This is a first post in an ongoing series where the BSR team sketches out their creative process. Look out for more posts in the coming weeks!
As Alexis Fedorchak pointed out in her letter from the editor (1), several articles in the latest issue of Berkeley Science Review focus on meta-science – describing many sides of being a scientist and the process of science. The cover article by Anum Azam, “The first rule of data science” (2), explores a new scientific field rising to prominence at UC Berkeley, one that can be seen as a type of meta-science itself. Data science is inherently a collaborative endeavor, bridging many areas of research and diverse sets of skills.
I wanted to capture this spirit of collaboration when illustrating Azam’s article. The image I chose for the title page fit the bill perfectly – the visualization by data scientist Olivier H. Beauchesne shows scientific collaborations across the world (3), based on co-authorships in the Elsevier’s Scopus database (4). Numerous connections, depicted as sweeping arcs, evoke a web that unites the world in the scientific process. When the decision was made to feature Azam’s article on the cover, I wanted to extend the theme of scientific collaboration and take it closer to home. The article describes many connections across the UC Berkeley campus, and I thought that BSR readers might want to see UC Berkeley collaborations (I certainly did!). This is how I found myself solving a data science problem to illustrate a data science article.
Finding a dataset
The first step was to find an appropriate dataset. Though co-authorships lingered on my mind, I did not have full access to the database used by Beauchesne. I went through a few alternatives: cross-linked websites on the berkeley.edu network, cross-listed classes, faculty appointments. While interesting, none of those sources of information captured collaboration explicitly. Finally, I made a fortuitous discovery – PubMed database (5) allows searches by affiliation. Just as I was dreading writing a tedious script to parse the HTML returned by a PubMed search, it turned out that I could export those search results in XML format, a much easier structure to understand and pull information from. We were in business.
I retrieved all articles published in the past 20 years (1994-2014) that listed “University of California, Berkeley” (and several variants) in the affiliations. PubMed’s listings dropped rapidly for articles before 1994, likely due to indexing problems, and twenty years seemed like a good range. I then loaded the data in my favorite exploratory tool – IPython Notebook (6), created by UC Berkeley’s own Fernando Perez and his team of pythonistas. I parsed the data using a Python library called BeautifulSoup (7). It’s a library for working with web data that I picked up from the excellent visualization blog FlowingData (8). I used it to get a list of affiliations for each article, and only kept affiliations that included UC Berkeley. That list included 3826 articles.
Cleaning the data
It was time to switch to manual cleaning. The affiliations were quite inconsistent: non-normative department names, various ways of listing affiliations for multiple authors, even misspellings of “Department.” Next time I publish a paper, I might fill out that little field more carefully. I kept articles with multiple Berkeley affiliations, including a few major independent collaborators, such as Lawrence Berkeley National Lab and Howard Hughes Medical Institute. I then loaded the affiliations for remaining 611 articles back into IPython Notebook and created a co-occurrence matrix characterizing co-authorships between programs. With the matrix in hand, it was time to make the first graphic draft.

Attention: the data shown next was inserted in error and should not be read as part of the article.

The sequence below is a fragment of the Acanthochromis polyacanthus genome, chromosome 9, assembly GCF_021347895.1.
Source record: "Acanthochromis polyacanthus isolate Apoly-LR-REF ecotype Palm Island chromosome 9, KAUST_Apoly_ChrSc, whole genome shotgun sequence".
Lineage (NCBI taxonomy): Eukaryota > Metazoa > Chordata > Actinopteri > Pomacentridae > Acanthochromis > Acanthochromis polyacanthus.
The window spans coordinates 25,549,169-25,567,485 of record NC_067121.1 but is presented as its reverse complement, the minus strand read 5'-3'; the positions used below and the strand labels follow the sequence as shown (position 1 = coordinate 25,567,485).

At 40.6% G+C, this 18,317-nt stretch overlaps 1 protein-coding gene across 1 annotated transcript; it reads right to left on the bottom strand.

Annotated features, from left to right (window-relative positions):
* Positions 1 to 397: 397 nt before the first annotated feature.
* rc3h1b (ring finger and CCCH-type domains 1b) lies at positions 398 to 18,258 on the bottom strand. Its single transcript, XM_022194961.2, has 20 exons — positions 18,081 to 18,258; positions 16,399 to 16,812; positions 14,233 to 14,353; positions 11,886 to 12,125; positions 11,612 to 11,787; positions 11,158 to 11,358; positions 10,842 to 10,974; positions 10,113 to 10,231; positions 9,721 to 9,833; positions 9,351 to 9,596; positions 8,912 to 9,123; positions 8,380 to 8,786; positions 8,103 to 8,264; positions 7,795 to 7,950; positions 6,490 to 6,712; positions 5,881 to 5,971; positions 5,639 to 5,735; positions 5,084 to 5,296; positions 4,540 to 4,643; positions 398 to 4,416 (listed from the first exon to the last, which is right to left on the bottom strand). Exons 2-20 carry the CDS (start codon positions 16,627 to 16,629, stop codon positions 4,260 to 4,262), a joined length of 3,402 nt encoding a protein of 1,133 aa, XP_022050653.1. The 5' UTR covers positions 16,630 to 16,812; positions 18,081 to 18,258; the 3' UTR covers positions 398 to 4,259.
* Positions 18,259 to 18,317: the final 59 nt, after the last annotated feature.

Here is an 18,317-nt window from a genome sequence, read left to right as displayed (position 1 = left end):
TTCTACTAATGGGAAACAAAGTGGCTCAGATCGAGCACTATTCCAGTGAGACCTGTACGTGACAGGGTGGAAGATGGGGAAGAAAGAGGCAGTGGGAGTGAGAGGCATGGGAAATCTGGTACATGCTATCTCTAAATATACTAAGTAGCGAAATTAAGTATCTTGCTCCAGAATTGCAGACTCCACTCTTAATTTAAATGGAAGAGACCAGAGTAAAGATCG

The first draft ended up looking colorful and overwhelming. After further data cleaning and forgoing color, the graph looked more manageable. However, it was still impossible to know what it represented. To get a glimpse at the meaning behind the lines, I included the department names in the graph, resulting in the least attractive draft of all.
Designing the graphic
Satisfied that the visualization was sensible, I focused on aesthetics. The number of programs and departments was too large to encode visually. I assigned each to one of six disciplines (physical sciences, engineering, biological sciences, social sciences, math and computer sciences, and health and medicine). This may have been the hardest part of the process – many programs don’t fit into a discipline neatly – but it was a design compromise that had to be made. I encoded each discipline with a color, and the penultimate draft was born.
In the final graph, the programs are grouped by discipline. The number of interdisciplinary connections across Berkeley is truly striking, and the colorful collaboration network made for a beautiful magazine cover. The abstract visualization in print is enriched by the interactive version on the website – hover over each program’s sector, and its name is displayed. To see the interactive graphic in action, see here.
There are of course some caveats to this visualization, much like any project based on real world data. For example, PubMed articles heavily sway towards biomedical research and mathematical sciences are underrepresented. Further, affiliation lists represent multi-appointed faculty, as well as work of authors from multiple departments. But those considerations aside, it provides a fascinating view of the strength of collaboration among scientists at UC Berkeley. Throughout my time in graduate school, I’ve felt that this feature is at the core of UC Berkeley’s academics. It is inspiring to see that hunch confirmed visually.